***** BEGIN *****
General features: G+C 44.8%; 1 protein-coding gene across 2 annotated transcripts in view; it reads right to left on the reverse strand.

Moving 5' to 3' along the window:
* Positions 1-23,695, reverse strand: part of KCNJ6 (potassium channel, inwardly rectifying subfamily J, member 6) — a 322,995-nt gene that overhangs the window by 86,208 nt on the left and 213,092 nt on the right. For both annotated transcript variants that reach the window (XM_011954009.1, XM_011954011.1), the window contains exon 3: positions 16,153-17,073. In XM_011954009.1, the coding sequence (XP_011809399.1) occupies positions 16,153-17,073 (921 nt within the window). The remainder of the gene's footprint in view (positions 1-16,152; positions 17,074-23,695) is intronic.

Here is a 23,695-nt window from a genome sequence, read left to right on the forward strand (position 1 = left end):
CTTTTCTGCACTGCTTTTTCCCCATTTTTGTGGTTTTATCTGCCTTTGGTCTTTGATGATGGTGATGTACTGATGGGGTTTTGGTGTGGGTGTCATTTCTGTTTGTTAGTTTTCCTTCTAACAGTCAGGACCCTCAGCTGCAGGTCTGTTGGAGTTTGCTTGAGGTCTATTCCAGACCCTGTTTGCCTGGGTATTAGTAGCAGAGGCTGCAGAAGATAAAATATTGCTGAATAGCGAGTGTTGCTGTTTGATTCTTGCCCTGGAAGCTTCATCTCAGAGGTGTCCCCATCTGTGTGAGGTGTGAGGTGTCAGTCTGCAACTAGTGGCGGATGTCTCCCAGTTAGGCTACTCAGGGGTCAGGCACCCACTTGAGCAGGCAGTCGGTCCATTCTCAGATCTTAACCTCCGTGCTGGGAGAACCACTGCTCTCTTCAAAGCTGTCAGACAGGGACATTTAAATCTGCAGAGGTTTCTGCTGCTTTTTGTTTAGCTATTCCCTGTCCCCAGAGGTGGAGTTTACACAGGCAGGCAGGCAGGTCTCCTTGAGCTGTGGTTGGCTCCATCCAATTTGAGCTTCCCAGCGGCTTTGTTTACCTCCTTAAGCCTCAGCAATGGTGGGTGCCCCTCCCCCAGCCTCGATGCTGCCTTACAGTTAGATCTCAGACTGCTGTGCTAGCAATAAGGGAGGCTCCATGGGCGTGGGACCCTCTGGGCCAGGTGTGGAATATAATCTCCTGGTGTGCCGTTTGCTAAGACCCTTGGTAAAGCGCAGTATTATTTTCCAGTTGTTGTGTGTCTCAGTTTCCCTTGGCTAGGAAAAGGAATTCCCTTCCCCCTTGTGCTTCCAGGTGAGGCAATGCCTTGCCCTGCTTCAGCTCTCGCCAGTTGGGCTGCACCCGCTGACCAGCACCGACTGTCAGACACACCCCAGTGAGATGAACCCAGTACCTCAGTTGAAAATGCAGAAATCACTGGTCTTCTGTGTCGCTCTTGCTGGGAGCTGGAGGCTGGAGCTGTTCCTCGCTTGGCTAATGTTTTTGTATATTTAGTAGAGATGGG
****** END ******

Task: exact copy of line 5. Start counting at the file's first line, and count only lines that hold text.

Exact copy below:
CTTTTCTGCACTGCTTTTTCCCCATTTTTGTGGTTTTATCTGCCTTTGGTCTTTGATGATGGTGATGTACTGATGGGGTTTTGGTGTGGGTGTCATTTCTGTTTGTTAGTTTTCCTTCTAACAGTCAGGACCCTCAGCTGCAGGTCTGTTGGAGTTTGCTTGAGGTCTATTCCAGACCCTGTTTGCCTGGGTATTAGTAGCAGAGGCTGCAGAAGATAAAATATTGCTGAATAGCGAGTGTTGCTGTTTGATTCTTGCCCTGGAAGCTTCATCTCAGAGGTGTCCCCATCTGTGTGAGGTGTGAGGTGTCAGTCTGCAACTAGTGGCGGATGTCTCCCAGTTAGGCTACTCAGGGGTCAGGCACCCACTTGAGCAGGCAGTCGGTCCATTCTCAGATCTTAACCTCCGTGCTGGGAGAACCACTGCTCTCTTCAAAGCTGTCAGACAGGGACATTTAAATCTGCAGAGGTTTCTGCTGCTTTTTGTTTAGCTATTCCCTGTCCCCAGAGGTGGAGTTTACACAGGCAGGCAGGCAGGTCTCCTTGAGCTGTGGTTGGCTCCATCCAATTTGAGCTTCCCAGCGGCTTTGTTTACCTCCTTAAGCCTCAGCAATGGTGGGTGCCCCTCCCCCAGCCTCGATGCTGCCTTACAGTTAGATCTCAGACTGCTGTGCTAGCAATAAGGGAGGCTCCATGGGCGTGGGACCCTCTGGGCCAGGTGTGGAATATAATCTCCTGGTGTGCCGTTTGCTAAGACCCTTGGTAAAGCGCAGTATTATTTTCCAGTTGTTGTGTGTCTCAGTTTCCCTTGGCTAGGAAAAGGAATTCCCTTCCCCCTTGTGCTTCCAGGTGAGGCAATGCCTTGCCCTGCTTCAGCTCTCGCCAGTTGGGCTGCACCCGCTGACCAGCACCGACTGTCAGACACACCCCAGTGAGATGAACCCAGTACCTCAGTTGAAAATGCAGAAATCACTGGTCTTCTGTGTCGCTCTTGCTGGGAGCTGGAGGCTGGAGCTGTTCCTCGCTTGGCTAATGTTTTTGTATATTTAGTAGAGATGGG